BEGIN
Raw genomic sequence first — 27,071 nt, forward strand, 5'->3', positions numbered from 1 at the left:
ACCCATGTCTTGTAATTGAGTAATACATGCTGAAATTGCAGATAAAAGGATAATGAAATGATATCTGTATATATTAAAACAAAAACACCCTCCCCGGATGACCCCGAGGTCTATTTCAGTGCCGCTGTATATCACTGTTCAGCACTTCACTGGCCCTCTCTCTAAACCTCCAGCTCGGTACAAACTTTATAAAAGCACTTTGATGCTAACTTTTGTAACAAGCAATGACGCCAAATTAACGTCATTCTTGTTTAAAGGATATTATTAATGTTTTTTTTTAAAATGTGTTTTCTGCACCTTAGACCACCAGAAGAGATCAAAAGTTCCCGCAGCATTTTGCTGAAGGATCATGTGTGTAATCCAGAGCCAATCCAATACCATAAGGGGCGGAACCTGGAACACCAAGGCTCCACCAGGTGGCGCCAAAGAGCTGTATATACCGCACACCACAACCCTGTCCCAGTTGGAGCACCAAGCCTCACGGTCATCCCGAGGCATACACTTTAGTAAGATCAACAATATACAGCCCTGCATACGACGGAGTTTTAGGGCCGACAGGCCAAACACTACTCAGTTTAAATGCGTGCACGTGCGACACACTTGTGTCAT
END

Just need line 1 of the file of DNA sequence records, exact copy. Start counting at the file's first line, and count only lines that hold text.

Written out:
Raw genomic sequence first — 27,071 nt, forward strand, 5'->3', positions numbered from 1 at the left: